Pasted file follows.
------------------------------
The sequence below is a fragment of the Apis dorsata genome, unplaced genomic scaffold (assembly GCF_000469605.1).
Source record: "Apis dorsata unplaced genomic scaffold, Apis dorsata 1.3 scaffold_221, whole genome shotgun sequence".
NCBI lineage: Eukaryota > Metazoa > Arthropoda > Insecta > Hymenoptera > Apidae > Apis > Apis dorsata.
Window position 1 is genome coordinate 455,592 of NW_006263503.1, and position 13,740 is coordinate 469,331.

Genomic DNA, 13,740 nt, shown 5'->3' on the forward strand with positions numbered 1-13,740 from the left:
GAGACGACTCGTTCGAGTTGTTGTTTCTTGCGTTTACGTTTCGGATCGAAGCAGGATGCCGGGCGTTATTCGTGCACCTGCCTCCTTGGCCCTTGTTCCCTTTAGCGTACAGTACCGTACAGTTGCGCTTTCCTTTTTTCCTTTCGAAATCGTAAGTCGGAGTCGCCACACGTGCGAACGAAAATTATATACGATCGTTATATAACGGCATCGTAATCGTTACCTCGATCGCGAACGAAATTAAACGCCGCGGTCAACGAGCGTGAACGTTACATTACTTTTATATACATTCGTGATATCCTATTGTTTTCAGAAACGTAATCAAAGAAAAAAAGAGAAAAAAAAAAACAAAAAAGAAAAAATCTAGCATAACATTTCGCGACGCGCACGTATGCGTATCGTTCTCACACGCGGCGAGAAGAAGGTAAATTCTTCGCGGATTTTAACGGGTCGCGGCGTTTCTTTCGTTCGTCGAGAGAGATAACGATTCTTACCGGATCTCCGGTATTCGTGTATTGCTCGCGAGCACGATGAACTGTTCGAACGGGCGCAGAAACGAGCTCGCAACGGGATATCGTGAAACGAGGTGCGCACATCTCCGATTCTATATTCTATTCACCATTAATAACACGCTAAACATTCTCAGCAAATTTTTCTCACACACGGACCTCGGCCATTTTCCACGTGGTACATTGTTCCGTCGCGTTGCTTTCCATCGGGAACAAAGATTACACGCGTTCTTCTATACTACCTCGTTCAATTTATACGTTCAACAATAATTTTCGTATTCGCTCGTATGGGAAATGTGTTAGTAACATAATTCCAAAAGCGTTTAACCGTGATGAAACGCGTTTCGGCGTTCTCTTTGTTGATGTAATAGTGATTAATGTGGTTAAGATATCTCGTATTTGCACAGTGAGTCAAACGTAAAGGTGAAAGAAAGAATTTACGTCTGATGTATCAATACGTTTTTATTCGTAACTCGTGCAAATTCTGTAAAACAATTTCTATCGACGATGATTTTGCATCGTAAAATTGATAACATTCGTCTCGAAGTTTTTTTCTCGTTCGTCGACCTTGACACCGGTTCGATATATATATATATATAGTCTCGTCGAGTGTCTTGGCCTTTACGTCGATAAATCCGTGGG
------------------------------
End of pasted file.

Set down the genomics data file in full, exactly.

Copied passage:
The sequence below is a fragment of the Apis dorsata genome, unplaced genomic scaffold (assembly GCF_000469605.1).
Source record: "Apis dorsata unplaced genomic scaffold, Apis dorsata 1.3 scaffold_221, whole genome shotgun sequence".
NCBI lineage: Eukaryota > Metazoa > Arthropoda > Insecta > Hymenoptera > Apidae > Apis > Apis dorsata.
Window position 1 is genome coordinate 455,592 of NW_006263503.1, and position 13,740 is coordinate 469,331.

Genomic DNA, 13,740 nt, shown 5'->3' on the forward strand with positions numbered 1-13,740 from the left:
GAGACGACTCGTTCGAGTTGTTGTTTCTTGCGTTTACGTTTCGGATCGAAGCAGGATGCCGGGCGTTATTCGTGCACCTGCCTCCTTGGCCCTTGTTCCCTTTAGCGTACAGTACCGTACAGTTGCGCTTTCCTTTTTTCCTTTCGAAATCGTAAGTCGGAGTCGCCACACGTGCGAACGAAAATTATATACGATCGTTATATAACGGCATCGTAATCGTTACCTCGATCGCGAACGAAATTAAACGCCGCGGTCAACGAGCGTGAACGTTACATTACTTTTATATACATTCGTGATATCCTATTGTTTTCAGAAACGTAATCAAAGAAAAAAAGAGAAAAAAAAAAACAAAAAAGAAAAAATCTAGCATAACATTTCGCGACGCGCACGTATGCGTATCGTTCTCACACGCGGCGAGAAGAAGGTAAATTCTTCGCGGATTTTAACGGGTCGCGGCGTTTCTTTCGTTCGTCGAGAGAGATAACGATTCTTACCGGATCTCCGGTATTCGTGTATTGCTCGCGAGCACGATGAACTGTTCGAACGGGCGCAGAAACGAGCTCGCAACGGGATATCGTGAAACGAGGTGCGCACATCTCCGATTCTATATTCTATTCACCATTAATAACACGCTAAACATTCTCAGCAAATTTTTCTCACACACGGACCTCGGCCATTTTCCACGTGGTACATTGTTCCGTCGCGTTGCTTTCCATCGGGAACAAAGATTACACGCGTTCTTCTATACTACCTCGTTCAATTTATACGTTCAACAATAATTTTCGTATTCGCTCGTATGGGAAATGTGTTAGTAACATAATTCCAAAAGCGTTTAACCGTGATGAAACGCGTTTCGGCGTTCTCTTTGTTGATGTAATAGTGATTAATGTGGTTAAGATATCTCGTATTTGCACAGTGAGTCAAACGTAAAGGTGAAAGAAAGAATTTACGTCTGATGTATCAATACGTTTTTATTCGTAACTCGTGCAAATTCTGTAAAACAATTTCTATCGACGATGATTTTGCATCGTAAAATTGATAACATTCGTCTCGAAGTTTTTTTCTCGTTCGTCGACCTTGACACCGGTTCGATATATATATATATATAGTCTCGTCGAGTGTCTTGGCCTTTACGTCGATAAATCCGTGGG